Inspired by classical sculptures of sacrificial bulls, Giambologna's Pacing Bull
was probably conceived as a pendant to the sculptor's Pacing Horse
. According to Dimitrios Zikos, it is likely that the model is the same as the bronze Bull recorded on 14th March 1588 as being in the Galleria del Casino di San Marco (Paolozzi Strozzi and Zikos, op. cit.
p. 242, no. 45). The attribution to Giambologna is confirmed through comparison with the Bull in his Lion attacking a Bull
and by the explicit mention in the 1609 posthumous inventory of the collector Benedetto Gondi to 'a wax bull by the hand of the said (Giambologna)' (Avery, op. cit.
The present bull, with its attractive warm patina and finely chased details in the hair and the tail, is an example of one of two known versions of Giambologna's bull, the other version being of heavier build. The slighter model of the bull is often seen as a reworking by Antonio Susini (Avery, op. cit.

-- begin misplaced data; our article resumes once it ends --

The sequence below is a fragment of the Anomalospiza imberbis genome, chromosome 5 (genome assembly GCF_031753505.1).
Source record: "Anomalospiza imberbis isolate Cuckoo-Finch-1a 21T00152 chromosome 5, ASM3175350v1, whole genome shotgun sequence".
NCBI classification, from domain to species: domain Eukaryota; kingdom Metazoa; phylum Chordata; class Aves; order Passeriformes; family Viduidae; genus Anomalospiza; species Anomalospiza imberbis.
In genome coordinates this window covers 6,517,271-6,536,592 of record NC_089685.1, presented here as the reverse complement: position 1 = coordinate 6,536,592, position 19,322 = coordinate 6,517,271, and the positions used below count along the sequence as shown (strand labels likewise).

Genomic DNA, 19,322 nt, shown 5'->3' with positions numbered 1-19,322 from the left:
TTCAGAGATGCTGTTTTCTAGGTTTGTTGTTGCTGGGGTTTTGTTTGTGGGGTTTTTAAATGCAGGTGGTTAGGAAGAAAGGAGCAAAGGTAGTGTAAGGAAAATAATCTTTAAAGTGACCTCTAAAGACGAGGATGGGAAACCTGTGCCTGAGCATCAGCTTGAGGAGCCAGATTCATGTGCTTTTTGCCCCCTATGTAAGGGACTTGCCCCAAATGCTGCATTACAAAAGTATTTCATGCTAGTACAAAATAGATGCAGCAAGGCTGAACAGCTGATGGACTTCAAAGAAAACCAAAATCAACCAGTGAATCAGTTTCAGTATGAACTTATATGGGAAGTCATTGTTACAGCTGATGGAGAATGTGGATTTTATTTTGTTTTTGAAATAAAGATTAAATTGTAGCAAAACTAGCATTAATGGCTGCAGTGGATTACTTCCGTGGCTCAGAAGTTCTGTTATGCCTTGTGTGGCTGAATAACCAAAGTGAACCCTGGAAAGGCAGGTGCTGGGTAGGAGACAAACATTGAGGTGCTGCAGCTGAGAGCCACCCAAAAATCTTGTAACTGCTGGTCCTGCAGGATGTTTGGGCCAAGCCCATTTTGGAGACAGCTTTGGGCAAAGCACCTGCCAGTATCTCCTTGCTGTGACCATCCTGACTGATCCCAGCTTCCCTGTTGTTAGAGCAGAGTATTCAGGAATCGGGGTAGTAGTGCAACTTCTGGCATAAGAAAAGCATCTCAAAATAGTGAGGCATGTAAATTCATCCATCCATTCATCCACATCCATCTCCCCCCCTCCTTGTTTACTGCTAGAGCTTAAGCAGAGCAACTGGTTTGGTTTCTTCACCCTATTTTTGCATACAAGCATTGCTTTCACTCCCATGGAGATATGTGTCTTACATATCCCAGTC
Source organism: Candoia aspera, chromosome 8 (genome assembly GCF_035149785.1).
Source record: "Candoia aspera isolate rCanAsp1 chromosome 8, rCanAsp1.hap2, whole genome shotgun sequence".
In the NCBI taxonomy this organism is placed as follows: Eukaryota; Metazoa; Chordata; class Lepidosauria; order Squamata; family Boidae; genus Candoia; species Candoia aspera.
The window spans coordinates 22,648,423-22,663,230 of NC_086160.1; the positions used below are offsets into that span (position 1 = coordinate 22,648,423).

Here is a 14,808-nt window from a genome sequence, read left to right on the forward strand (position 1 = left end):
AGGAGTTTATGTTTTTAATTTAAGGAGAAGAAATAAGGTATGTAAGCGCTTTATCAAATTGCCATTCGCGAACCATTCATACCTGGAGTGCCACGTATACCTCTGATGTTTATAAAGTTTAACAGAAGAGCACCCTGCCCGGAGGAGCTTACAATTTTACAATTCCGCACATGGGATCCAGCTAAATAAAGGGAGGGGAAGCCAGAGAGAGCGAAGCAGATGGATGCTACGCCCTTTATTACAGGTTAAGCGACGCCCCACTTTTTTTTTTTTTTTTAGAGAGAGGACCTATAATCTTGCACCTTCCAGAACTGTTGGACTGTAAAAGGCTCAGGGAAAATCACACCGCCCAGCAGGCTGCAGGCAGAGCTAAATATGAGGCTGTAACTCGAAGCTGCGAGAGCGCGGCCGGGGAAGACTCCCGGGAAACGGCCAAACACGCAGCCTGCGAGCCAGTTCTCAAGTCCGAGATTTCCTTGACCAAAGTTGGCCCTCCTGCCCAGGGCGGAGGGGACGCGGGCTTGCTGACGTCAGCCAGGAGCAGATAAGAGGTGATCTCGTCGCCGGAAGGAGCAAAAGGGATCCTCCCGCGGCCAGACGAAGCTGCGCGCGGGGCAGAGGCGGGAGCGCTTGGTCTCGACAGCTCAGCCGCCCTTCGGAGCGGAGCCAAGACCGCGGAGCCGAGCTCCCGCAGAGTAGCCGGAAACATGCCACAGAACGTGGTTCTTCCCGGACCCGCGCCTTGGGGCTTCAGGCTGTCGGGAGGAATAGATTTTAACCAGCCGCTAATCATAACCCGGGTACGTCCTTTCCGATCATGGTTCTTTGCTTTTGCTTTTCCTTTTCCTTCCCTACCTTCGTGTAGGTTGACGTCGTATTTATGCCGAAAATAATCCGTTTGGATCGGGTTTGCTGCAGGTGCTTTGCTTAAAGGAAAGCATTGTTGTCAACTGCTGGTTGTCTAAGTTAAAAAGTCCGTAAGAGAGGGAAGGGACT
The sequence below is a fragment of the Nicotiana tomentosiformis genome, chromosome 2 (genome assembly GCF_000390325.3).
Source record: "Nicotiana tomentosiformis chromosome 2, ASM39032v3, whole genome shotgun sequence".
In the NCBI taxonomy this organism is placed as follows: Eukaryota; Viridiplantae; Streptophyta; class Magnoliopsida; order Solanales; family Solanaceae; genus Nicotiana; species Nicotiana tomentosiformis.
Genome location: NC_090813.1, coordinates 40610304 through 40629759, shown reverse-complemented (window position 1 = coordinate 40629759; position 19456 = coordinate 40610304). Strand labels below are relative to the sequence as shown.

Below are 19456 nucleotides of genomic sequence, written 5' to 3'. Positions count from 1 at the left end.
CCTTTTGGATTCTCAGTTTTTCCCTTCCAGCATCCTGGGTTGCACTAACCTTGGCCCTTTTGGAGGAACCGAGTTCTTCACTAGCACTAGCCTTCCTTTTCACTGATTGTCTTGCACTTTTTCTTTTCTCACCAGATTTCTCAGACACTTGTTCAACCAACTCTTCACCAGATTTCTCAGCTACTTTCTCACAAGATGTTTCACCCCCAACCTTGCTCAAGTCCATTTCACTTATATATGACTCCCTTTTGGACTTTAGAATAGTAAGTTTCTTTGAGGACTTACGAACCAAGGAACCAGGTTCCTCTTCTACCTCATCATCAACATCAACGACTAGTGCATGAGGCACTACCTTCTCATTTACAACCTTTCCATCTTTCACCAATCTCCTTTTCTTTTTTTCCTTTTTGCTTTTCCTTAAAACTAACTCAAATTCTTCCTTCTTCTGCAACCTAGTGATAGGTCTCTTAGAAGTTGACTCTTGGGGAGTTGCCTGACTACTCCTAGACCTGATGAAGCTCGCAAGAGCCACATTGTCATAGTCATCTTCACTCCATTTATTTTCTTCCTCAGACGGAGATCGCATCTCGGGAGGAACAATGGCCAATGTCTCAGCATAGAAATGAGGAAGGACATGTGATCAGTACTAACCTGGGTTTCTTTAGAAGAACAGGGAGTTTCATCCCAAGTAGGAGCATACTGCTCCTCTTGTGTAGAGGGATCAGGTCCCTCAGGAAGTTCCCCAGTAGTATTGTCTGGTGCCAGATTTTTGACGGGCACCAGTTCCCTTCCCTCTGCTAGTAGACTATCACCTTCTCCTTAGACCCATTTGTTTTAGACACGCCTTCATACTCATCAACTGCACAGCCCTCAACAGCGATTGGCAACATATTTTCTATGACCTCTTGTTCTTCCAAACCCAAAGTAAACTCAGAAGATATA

, cat nos. 143-144). The present cast compares particularly well to a Bull sold in these rooms on 9 December 1987, lot 88, catalogued as by Antonio Susini. Due to the excellent detailing of the present lot, including the 'feathering' of hair around the edges of the ears and pupils of the eyes, and the well combed and divided tuft of hair on the tip the bull's tail, Charles Avery has attributed the present cast to Antonio Susini, or perhaps an early rendering by his nephew, Gianfrancesco.
This lot is the subject of a scholarly report by Dr Charles Avery dated 17 January 2017. The report is available upon request.
C. Avery, Giambologna: The Complete Sculpture, London, 1993, pp. 56-9; A. Radcliffe and C. Avery (eds.), Giambologna 1529-1608: Sculptor to the Medici, exh. cat. Arts Council of Great Britain, London and Edinburgh, 1978, p. 192, no. 177; B. Paolozzi Strozzi and D. Zikos (eds.), Giambologna gli dei, gli eroi, Museo Nazionale del Bargello, Florence, 2006, p. 242, no. 45